Slow AEW is tolerable where it's unavoidable; with helicopter AEW. CTOL AEW should cruise at M0.7...M0.9 on wartime patrols.

    2) Increase survivability by replacing land attack cruise missiles with AAMs (and a few more ASROC VL).

    3) Prepare your ASW helicopters for a submarine launched anti-air missile threat (ASROC VL as backup to helicopter delivery of LWTs).

    4) Don't oversleep technological progress by 15+ years all the time. The introduction of LFASS and active radar seeker SAMs into general service was terribly late.

    5) Get over AEGIS already. It's not optimal for BMD and its SPY-1 radars have never been an adequate primary sensor against attacks as the Super √Čtendard/Exocet very low altitude/sea skimming attack combo which was public knowledge 35 years ago already, when AEGIS/SPY-1 was still brand new.
    Area air defence requires either many more dispersed surface unit sensors or AEW that's reliably effective against LO threats in a large radius.

    1. I particularly like your faster Hawkeye suggestion. If we don't do something to make E-2's more survivable, we'll lose them or see them rendered useless.

  8. I think a bigger issue than the do-it-all-ness of designs is the insistence that aviation facilities be on every combatant.

    I dare say you could get 2x 5" fore/aft, 32 self defense VLS aft and 32 strike VLS forward plus 2 CIWS fore/aft on a 120m long hull or smaller, if you eliminate hangars, large landing zones, massive overkill radars that are useless in EMCOM. Use a integrated mast type sensor suite for compactness like CAEFAR.

    Basically arsenal ship meets cheap corvette escort. Keep the lines straight, simple rectangular deck house and mass produce them. NGFS, strike, anti-ship with outside sensor queing, anti-boat, short range AAW escort, ASW. There are a whole range of missions that dont require helicopters and Aegis.

    Some modern designs are practically un-armed after devoting so much of ship space towards massive sensor suites and aviation. 8-24 warshots plus a Gun.

    1. "I think a bigger issue than the do-it-all-ness of designs is the insistence that aviation facilities be on every combatant."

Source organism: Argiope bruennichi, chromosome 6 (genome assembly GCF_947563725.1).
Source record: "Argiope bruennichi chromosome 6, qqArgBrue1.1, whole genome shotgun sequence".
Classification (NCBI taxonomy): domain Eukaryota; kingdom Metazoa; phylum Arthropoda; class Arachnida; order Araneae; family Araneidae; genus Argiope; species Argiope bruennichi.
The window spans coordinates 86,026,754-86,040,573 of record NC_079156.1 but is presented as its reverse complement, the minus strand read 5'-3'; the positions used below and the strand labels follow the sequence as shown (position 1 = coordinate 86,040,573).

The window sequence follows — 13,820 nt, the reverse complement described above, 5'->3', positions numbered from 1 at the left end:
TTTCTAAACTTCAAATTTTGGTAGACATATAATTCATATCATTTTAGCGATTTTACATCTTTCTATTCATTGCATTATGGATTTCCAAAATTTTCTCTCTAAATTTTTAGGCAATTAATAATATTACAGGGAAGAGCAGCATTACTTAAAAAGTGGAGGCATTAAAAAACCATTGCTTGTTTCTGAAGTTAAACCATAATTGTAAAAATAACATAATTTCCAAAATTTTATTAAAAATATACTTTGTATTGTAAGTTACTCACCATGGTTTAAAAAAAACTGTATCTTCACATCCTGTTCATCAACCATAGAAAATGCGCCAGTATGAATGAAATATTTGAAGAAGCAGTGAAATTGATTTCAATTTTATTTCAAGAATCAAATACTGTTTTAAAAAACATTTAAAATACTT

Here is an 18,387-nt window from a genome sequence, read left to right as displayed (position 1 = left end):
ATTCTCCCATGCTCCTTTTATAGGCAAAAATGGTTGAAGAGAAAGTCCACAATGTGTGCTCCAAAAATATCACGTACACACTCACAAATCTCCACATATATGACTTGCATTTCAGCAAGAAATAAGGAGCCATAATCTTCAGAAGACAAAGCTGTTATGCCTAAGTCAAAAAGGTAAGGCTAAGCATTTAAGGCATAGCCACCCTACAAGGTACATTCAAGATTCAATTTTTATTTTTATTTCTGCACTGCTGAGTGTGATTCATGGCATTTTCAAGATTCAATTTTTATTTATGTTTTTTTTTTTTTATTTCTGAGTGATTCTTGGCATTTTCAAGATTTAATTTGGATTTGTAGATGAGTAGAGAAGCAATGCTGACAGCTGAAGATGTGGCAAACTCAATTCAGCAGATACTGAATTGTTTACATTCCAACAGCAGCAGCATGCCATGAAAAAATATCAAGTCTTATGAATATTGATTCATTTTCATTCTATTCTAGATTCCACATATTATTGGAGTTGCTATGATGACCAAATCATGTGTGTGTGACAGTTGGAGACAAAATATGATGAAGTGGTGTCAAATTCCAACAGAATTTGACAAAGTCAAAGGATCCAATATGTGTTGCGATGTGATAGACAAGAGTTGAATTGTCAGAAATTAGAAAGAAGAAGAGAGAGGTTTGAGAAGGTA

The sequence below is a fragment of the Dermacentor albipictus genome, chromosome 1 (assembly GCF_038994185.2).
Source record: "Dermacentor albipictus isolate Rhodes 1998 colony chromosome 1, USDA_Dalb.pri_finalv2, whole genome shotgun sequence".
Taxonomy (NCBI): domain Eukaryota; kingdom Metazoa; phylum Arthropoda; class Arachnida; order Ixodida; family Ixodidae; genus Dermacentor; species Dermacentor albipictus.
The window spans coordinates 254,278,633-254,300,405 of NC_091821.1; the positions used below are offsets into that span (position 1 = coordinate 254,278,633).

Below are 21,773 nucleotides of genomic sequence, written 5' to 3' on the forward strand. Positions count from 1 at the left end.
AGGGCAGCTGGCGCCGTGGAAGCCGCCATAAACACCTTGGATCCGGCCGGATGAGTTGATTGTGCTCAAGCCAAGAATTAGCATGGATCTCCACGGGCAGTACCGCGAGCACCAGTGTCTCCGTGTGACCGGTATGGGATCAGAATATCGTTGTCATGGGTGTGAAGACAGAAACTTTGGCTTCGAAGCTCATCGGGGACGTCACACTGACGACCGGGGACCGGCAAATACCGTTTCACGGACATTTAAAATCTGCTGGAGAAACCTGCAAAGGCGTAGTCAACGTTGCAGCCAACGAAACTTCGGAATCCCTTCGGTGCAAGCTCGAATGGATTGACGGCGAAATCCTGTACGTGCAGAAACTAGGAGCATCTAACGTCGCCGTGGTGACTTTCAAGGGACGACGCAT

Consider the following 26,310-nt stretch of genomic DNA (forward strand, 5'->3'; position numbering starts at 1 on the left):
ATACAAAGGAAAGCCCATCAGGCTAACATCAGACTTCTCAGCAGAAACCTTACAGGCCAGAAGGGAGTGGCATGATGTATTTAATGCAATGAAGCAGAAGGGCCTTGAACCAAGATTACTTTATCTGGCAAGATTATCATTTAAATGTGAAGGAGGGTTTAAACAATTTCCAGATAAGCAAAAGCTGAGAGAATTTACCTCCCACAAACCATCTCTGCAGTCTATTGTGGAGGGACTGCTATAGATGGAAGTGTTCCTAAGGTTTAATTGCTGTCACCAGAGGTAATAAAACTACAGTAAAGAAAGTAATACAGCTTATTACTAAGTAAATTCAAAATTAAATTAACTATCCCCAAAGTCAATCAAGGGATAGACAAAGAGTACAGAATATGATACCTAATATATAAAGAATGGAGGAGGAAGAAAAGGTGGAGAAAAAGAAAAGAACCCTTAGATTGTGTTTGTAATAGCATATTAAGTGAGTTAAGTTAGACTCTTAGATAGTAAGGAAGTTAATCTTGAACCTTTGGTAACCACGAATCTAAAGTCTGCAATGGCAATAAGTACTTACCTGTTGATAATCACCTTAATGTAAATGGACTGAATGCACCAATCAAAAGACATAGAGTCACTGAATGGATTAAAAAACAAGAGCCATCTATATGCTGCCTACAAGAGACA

You're preaching to the choir and the choir approves!

    2. I looked at your 4-instead-of-1-Burke piece, and there's something very central to your concept: The notion that an AAW ship is expensive because of hugely expensive (+ heavy well above waterline) radar equipment.

      You know my AAW piece; it takes an AEW-centric approach to provide area air defences against sea skimmers, SPY-1 can't cheat its radio horizon. Lower cost sensor equipment can detect seaskimmers at a slightly better distance than SPY-1 (see APAR installation examples) and active radar seeker SAMs need no dedicated long range illuminators (and 10+ nm range can be easily be achieved for ESSM Blk I against sea skimmers with a multifunction radar as illuminator).

      So once you accept that new (mid-90's tech) AAW paradigm you end up with hardly any extra expenses other than more VLS cells and SAMs for turning a ASW ship into a GP (ASW + AAW) ship.

    3. "there's something very central to your concept: The notion that an AAW ship is expensive because of hugely expensive (+ heavy well above waterline) radar equipment."

      No, that's not even remotely the rationale for breaking up the Burkes.

    4. I didn't write "rationale", but "central to your concept: The notion(...)". That was meant to point at a central assumption.

      Look at that article of yours; the AAW vessel was vastly more expensive than the other vessels in your opinion. Furthermore, you specifically mentioned the AAW vessel would be an AEGIS vessel. There's really no other cost driver in your AAW vessel concept other than AEGIS electronics and VLS count. The pricings of the vessels appear to be without munitions, after all (see ASuW vessel).

      So again; I think you're stuck in the obsolete AEGIS paradigm of AAW. Active radar seeker missiles and their beyond/below radio horizon engagement capability changed AAW radically (and belatedly). Airborne radars (AEW) have been drastically elevated in importance, while shipboard radars have lost much of their relevance in area air defence.